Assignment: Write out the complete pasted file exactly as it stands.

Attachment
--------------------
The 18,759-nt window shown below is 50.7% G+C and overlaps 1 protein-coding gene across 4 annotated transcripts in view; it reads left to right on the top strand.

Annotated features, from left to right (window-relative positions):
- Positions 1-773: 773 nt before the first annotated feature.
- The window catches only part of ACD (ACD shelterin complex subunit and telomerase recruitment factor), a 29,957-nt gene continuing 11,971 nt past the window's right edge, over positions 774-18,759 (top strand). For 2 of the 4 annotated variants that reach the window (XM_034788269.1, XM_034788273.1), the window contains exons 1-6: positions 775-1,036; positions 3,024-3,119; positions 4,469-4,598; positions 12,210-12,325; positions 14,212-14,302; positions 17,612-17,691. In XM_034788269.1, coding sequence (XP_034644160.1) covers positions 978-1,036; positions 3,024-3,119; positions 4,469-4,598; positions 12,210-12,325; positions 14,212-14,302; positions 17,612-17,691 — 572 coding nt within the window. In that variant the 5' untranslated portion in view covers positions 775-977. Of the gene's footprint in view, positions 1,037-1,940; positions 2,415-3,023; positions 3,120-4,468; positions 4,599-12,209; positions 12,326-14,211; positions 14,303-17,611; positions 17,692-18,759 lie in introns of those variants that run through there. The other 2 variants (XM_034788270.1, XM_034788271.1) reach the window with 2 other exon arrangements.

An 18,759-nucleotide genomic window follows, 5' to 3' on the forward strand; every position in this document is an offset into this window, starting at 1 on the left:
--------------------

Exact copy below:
The 18,759-nt window shown below is 50.7% G+C and overlaps 1 protein-coding gene across 4 annotated transcripts in view; it reads left to right on the top strand.

Annotated features, from left to right (window-relative positions):
- Positions 1-773: 773 nt before the first annotated feature.
- The window catches only part of ACD (ACD shelterin complex subunit and telomerase recruitment factor), a 29,957-nt gene continuing 11,971 nt past the window's right edge, over positions 774-18,759 (top strand). For 2 of the 4 annotated variants that reach the window (XM_034788269.1, XM_034788273.1), the window contains exons 1-6: positions 775-1,036; positions 3,024-3,119; positions 4,469-4,598; positions 12,210-12,325; positions 14,212-14,302; positions 17,612-17,691. In XM_034788269.1, coding sequence (XP_034644160.1) covers positions 978-1,036; positions 3,024-3,119; positions 4,469-4,598; positions 12,210-12,325; positions 14,212-14,302; positions 17,612-17,691 — 572 coding nt within the window. In that variant the 5' untranslated portion in view covers positions 775-977. Of the gene's footprint in view, positions 1,037-1,940; positions 2,415-3,023; positions 3,120-4,468; positions 4,599-12,209; positions 12,326-14,211; positions 14,303-17,611; positions 17,692-18,759 lie in introns of those variants that run through there. The other 2 variants (XM_034788270.1, XM_034788271.1) reach the window with 2 other exon arrangements.

An 18,759-nucleotide genomic window follows, 5' to 3' on the forward strand; every position in this document is an offset into this window, starting at 1 on the left: